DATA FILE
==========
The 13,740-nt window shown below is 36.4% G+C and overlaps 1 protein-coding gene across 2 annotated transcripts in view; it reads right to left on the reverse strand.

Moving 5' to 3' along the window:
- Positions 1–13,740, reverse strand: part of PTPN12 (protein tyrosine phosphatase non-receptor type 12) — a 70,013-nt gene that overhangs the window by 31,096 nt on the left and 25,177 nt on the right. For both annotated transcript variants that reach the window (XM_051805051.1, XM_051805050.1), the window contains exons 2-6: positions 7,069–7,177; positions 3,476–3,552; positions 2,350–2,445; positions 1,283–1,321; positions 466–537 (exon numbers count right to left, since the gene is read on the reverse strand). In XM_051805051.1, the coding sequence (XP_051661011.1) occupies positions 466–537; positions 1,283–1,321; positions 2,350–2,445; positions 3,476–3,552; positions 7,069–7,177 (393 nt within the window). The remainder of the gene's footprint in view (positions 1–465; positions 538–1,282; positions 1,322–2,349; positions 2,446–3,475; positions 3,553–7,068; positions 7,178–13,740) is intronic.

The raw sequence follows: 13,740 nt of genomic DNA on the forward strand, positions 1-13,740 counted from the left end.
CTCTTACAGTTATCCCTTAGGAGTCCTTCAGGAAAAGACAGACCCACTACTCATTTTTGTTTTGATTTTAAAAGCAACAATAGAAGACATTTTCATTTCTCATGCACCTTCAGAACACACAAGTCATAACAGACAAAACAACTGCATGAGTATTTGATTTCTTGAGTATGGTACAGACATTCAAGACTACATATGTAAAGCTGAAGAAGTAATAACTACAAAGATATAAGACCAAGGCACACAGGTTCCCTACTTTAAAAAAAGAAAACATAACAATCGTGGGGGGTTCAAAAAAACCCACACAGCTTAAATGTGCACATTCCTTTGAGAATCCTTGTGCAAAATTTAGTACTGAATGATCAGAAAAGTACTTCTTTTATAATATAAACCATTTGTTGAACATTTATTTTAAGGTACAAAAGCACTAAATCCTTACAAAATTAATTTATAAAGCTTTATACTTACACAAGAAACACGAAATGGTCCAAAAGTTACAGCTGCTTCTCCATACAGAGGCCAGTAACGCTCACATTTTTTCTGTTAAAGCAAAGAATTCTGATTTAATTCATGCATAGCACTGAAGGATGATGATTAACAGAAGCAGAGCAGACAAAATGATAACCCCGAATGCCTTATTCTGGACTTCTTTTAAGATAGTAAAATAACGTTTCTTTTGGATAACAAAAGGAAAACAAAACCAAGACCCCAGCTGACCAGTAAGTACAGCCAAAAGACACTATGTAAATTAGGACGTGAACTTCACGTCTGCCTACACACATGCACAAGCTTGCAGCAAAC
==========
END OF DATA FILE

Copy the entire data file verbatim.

The 13,740-nt window shown below is 36.4% G+C and overlaps 1 protein-coding gene across 2 annotated transcripts in view; it reads right to left on the reverse strand.

Moving 5' to 3' along the window:
- Positions 1–13,740, reverse strand: part of PTPN12 (protein tyrosine phosphatase non-receptor type 12) — a 70,013-nt gene that overhangs the window by 31,096 nt on the left and 25,177 nt on the right. For both annotated transcript variants that reach the window (XM_051805051.1, XM_051805050.1), the window contains exons 2-6: positions 7,069–7,177; positions 3,476–3,552; positions 2,350–2,445; positions 1,283–1,321; positions 466–537 (exon numbers count right to left, since the gene is read on the reverse strand). In XM_051805051.1, the coding sequence (XP_051661011.1) occupies positions 466–537; positions 1,283–1,321; positions 2,350–2,445; positions 3,476–3,552; positions 7,069–7,177 (393 nt within the window). The remainder of the gene's footprint in view (positions 1–465; positions 538–1,282; positions 1,322–2,349; positions 2,446–3,475; positions 3,553–7,068; positions 7,178–13,740) is intronic.

The raw sequence follows: 13,740 nt of genomic DNA on the forward strand, positions 1-13,740 counted from the left end.
CTCTTACAGTTATCCCTTAGGAGTCCTTCAGGAAAAGACAGACCCACTACTCATTTTTGTTTTGATTTTAAAAGCAACAATAGAAGACATTTTCATTTCTCATGCACCTTCAGAACACACAAGTCATAACAGACAAAACAACTGCATGAGTATTTGATTTCTTGAGTATGGTACAGACATTCAAGACTACATATGTAAAGCTGAAGAAGTAATAACTACAAAGATATAAGACCAAGGCACACAGGTTCCCTACTTTAAAAAAAGAAAACATAACAATCGTGGGGGGTTCAAAAAAACCCACACAGCTTAAATGTGCACATTCCTTTGAGAATCCTTGTGCAAAATTTAGTACTGAATGATCAGAAAAGTACTTCTTTTATAATATAAACCATTTGTTGAACATTTATTTTAAGGTACAAAAGCACTAAATCCTTACAAAATTAATTTATAAAGCTTTATACTTACACAAGAAACACGAAATGGTCCAAAAGTTACAGCTGCTTCTCCATACAGAGGCCAGTAACGCTCACATTTTTTCTGTTAAAGCAAAGAATTCTGATTTAATTCATGCATAGCACTGAAGGATGATGATTAACAGAAGCAGAGCAGACAAAATGATAACCCCGAATGCCTTATTCTGGACTTCTTTTAAGATAGTAAAATAACGTTTCTTTTGGATAACAAAAGGAAAACAAAACCAAGACCCCAGCTGACCAGTAAGTACAGCCAAAAGACACTATGTAAATTAGGACGTGAACTTCACGTCTGCCTACACACATGCACAAGCTTGCAGCAAAC